How to get ants to solve a chess problem

Ants use a certain pattern, or algorithm, to forage for food, and this can be used to solve the famous “knight’s tour” chess problem.

Take a set of chess pieces and throw them all away except for one knight. Place the knight on any one of the 64 squares of a chess board.

Can you make 63 legal moves so that you visit every square on the chess board exactly once? As a reminder, a knight can move two squares in a straight line, followed by a ninety degree turn and a move of one further square. It might seem like a hard task, but this set of moves, called the knight’s tour, can be achieved in too many ways to count.

If you are able to make the 63 moves and end up on a square from which you can move back to the original square with the 64th legal move, then this is known as a closed tour. Other tours are called open tours.

Mathematicians have pondered how many closed tours exist, and they have come up with an astonishing number: more than 26 trillion. There are so many more open tours that we do not know the exact number.

Both Philip Hingston and I were so captivated by the knight’s tour problem that we wanted to find a different way to solve it. We found that motivation in nature – specifically in ants.

Ants use a certain pattern, or algorithm, to forage for food. This algorithm can be used to tackle many types of problems including the Travelling Salesman Problem and Vehicle Routing Problems. Philip and Graham wondered if they could use the ant colony optimisation algorithm to solve the knight’s tour problem.

Here’s how that algorithm works: a computer program is used to simulate a population of ants. These ants are assigned the task to find a solution to a problem. As each ant goes about their task they lay a pheromone trail – a smelly substance that ants use to communicate with each other. In the simulated algorithm, the most successful ants (the ones that solve the problem better), lay more pheromone than those that perform poorly.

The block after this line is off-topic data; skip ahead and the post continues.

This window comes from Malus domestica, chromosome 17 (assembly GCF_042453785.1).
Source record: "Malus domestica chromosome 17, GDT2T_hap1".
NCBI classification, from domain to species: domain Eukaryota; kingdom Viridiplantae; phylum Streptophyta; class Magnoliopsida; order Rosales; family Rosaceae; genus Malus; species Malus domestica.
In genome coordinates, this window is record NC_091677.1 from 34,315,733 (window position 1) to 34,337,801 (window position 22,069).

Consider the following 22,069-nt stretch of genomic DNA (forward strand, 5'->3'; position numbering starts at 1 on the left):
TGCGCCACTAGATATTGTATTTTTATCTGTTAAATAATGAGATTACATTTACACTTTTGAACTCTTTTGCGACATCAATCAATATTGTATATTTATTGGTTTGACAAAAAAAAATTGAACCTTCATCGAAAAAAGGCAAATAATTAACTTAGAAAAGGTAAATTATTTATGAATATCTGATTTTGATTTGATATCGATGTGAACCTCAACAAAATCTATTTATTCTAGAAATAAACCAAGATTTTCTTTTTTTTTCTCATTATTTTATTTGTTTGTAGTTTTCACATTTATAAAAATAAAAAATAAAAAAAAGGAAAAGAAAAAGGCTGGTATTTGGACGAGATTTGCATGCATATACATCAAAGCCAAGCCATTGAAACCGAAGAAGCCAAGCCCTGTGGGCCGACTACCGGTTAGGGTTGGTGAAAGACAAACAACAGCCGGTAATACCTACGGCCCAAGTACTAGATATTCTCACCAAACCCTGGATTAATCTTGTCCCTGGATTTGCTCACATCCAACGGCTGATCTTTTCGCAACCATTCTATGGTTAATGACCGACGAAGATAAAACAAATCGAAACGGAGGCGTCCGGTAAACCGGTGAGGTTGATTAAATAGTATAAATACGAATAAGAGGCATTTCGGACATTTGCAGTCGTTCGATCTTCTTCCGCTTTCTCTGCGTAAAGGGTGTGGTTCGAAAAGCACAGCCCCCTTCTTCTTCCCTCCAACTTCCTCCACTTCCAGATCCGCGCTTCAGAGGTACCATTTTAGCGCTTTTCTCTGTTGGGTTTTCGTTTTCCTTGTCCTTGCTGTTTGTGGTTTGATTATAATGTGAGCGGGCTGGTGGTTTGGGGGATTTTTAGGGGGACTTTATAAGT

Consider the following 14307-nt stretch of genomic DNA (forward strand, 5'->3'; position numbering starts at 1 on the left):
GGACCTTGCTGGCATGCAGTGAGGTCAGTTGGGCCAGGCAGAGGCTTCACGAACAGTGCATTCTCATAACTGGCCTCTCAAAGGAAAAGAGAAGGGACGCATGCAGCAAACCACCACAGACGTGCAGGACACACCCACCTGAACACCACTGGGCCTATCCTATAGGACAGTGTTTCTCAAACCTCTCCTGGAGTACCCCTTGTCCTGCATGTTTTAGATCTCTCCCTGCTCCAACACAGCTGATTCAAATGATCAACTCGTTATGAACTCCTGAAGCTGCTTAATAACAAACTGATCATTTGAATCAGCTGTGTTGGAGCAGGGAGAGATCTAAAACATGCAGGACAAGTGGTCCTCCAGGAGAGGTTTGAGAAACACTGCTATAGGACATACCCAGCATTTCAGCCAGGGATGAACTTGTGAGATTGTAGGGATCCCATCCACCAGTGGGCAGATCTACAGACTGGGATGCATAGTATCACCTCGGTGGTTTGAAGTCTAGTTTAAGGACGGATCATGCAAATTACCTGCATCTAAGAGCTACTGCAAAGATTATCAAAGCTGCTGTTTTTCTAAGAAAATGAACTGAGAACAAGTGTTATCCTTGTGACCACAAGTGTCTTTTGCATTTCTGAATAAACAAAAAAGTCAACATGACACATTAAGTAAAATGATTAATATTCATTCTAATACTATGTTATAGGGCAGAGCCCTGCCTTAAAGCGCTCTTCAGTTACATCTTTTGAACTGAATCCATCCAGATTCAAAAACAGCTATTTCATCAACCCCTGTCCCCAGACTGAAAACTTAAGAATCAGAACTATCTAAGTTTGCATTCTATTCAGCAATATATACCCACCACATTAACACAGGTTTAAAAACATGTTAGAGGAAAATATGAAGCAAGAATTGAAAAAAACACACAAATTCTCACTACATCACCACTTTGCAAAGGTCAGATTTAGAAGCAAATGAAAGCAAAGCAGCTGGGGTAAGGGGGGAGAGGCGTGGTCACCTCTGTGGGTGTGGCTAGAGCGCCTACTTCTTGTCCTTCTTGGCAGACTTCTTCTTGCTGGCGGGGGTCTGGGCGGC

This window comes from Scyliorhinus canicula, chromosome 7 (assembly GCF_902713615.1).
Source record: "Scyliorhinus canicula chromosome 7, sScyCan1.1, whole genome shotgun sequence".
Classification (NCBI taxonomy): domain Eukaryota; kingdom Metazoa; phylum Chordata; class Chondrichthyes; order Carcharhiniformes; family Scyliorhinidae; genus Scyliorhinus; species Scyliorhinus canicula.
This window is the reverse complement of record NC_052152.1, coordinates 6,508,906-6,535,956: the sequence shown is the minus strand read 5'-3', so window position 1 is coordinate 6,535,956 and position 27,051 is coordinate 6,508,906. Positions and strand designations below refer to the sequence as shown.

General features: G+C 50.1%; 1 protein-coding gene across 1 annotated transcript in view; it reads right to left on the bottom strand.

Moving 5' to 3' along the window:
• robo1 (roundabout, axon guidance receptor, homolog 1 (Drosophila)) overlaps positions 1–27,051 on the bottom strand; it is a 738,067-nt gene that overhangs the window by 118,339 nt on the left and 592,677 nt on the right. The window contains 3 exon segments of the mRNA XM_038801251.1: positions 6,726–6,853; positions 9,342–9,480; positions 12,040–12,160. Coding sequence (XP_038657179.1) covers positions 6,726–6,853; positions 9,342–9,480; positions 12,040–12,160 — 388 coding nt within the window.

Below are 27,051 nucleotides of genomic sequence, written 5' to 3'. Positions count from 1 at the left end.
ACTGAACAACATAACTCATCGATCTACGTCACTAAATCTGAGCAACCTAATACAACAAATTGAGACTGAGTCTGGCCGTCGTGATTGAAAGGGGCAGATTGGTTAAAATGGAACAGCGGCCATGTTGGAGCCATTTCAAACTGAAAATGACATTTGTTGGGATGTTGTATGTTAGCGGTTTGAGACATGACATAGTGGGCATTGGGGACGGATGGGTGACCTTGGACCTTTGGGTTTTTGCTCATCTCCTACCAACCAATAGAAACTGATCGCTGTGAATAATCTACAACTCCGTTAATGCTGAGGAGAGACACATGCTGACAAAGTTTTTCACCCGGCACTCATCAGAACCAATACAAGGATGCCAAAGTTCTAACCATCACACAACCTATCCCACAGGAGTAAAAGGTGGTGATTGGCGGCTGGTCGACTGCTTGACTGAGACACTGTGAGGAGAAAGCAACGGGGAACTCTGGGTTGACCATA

We repeat this procedure many times (perhaps millions of times). Through repetitions, the pheromone trails on good solutions increase and they decrease on the poorer solutions due to evaporation, which is also programmed in the simulation algorithm.

In the simulation to solve the knight’s tour problem, the ants could only make legal knight moves and were restricted to stay within the confines of the chess board. If an ant successfully completes a tour then we reinforce that tour by depositing more pheromone on that tour, when compared to a tour that was not a full tour.

Ants which attempt to find later tours are more likely to follow higher levels of pheromone. This means that they are more likely to make the same moves as previously successful ants.

There is a balance to be struck. If the ants follow the successful ants too rigidly, then the algorithm will quickly converge to a single tour. If we encourage the ants too much, not to follow the pheromone of previous ants, then than they will just act randomly. So it is a case of tuning the algorithm’s parameters to try and find a good balance.